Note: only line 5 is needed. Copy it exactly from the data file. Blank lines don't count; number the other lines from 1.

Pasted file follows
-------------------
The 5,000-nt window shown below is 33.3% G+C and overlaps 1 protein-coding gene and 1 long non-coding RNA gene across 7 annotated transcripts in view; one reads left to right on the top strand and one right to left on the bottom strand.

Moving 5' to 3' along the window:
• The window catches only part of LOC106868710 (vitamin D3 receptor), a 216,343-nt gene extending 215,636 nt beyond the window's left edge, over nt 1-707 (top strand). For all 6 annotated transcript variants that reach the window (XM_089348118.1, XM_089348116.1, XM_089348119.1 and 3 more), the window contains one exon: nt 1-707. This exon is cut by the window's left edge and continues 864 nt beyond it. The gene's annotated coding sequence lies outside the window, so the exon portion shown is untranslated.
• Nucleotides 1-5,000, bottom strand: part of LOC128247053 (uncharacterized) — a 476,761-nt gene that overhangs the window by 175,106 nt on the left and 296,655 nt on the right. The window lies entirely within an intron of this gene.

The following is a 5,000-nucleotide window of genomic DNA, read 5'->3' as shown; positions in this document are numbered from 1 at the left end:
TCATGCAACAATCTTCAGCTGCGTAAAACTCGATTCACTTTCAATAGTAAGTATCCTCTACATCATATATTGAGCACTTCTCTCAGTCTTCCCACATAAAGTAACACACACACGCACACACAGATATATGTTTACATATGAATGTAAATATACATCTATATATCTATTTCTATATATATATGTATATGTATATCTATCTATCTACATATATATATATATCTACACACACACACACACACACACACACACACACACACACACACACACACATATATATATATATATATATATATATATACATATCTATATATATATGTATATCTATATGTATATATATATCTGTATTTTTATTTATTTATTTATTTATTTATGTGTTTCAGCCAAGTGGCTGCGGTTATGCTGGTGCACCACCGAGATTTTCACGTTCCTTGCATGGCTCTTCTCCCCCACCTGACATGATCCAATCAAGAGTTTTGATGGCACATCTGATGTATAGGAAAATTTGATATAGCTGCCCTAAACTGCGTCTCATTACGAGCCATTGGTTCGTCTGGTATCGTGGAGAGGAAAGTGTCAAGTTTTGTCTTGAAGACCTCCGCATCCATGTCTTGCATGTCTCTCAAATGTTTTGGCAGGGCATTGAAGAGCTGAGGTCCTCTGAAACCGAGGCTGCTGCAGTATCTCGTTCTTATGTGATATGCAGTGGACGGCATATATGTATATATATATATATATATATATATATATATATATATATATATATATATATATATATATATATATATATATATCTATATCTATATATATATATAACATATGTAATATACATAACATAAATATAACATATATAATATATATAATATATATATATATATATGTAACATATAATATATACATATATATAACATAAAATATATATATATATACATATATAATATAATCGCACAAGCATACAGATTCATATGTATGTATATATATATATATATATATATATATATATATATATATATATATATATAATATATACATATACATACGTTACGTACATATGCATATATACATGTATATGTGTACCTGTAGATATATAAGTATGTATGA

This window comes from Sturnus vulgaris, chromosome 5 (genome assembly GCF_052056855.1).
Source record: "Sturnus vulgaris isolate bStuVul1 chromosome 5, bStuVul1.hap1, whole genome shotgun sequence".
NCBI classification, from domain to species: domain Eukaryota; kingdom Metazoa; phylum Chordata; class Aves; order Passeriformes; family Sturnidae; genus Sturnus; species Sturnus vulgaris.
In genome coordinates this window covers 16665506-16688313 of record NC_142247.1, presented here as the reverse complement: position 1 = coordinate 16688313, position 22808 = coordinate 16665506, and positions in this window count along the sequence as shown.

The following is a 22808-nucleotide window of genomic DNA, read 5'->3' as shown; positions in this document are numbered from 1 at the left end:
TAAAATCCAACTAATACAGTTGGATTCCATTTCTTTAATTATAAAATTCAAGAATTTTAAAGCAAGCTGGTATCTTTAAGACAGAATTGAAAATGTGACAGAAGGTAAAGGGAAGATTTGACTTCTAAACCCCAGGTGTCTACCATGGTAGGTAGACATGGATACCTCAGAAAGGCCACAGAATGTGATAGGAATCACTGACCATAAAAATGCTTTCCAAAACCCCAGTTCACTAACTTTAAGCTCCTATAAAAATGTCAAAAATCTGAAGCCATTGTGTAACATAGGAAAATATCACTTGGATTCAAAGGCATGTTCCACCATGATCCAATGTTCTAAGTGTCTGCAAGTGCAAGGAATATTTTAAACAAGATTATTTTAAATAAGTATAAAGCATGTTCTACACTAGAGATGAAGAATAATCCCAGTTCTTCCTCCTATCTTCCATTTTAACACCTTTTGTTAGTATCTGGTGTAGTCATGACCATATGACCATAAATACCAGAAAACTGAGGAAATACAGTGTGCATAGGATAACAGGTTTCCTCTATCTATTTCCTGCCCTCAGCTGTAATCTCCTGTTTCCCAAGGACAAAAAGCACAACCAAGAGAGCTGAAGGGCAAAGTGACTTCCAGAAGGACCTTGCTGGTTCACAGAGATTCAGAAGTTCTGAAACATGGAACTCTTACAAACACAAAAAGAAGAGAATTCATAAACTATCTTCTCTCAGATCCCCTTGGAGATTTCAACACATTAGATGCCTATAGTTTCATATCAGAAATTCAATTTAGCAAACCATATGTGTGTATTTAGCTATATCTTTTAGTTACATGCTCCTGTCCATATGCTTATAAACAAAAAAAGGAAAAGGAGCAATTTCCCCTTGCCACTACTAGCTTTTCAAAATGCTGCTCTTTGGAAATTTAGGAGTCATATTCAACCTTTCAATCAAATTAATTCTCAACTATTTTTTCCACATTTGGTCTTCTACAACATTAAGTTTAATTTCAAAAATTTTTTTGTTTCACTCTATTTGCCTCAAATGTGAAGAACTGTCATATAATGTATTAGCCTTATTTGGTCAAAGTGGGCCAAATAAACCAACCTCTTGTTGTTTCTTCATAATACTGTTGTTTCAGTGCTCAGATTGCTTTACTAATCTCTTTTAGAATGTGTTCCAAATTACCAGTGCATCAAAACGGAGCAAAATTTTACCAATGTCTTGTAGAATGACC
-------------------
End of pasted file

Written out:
The following is a 5,000-nucleotide window of genomic DNA, read 5'->3' as shown; positions in this document are numbered from 1 at the left end: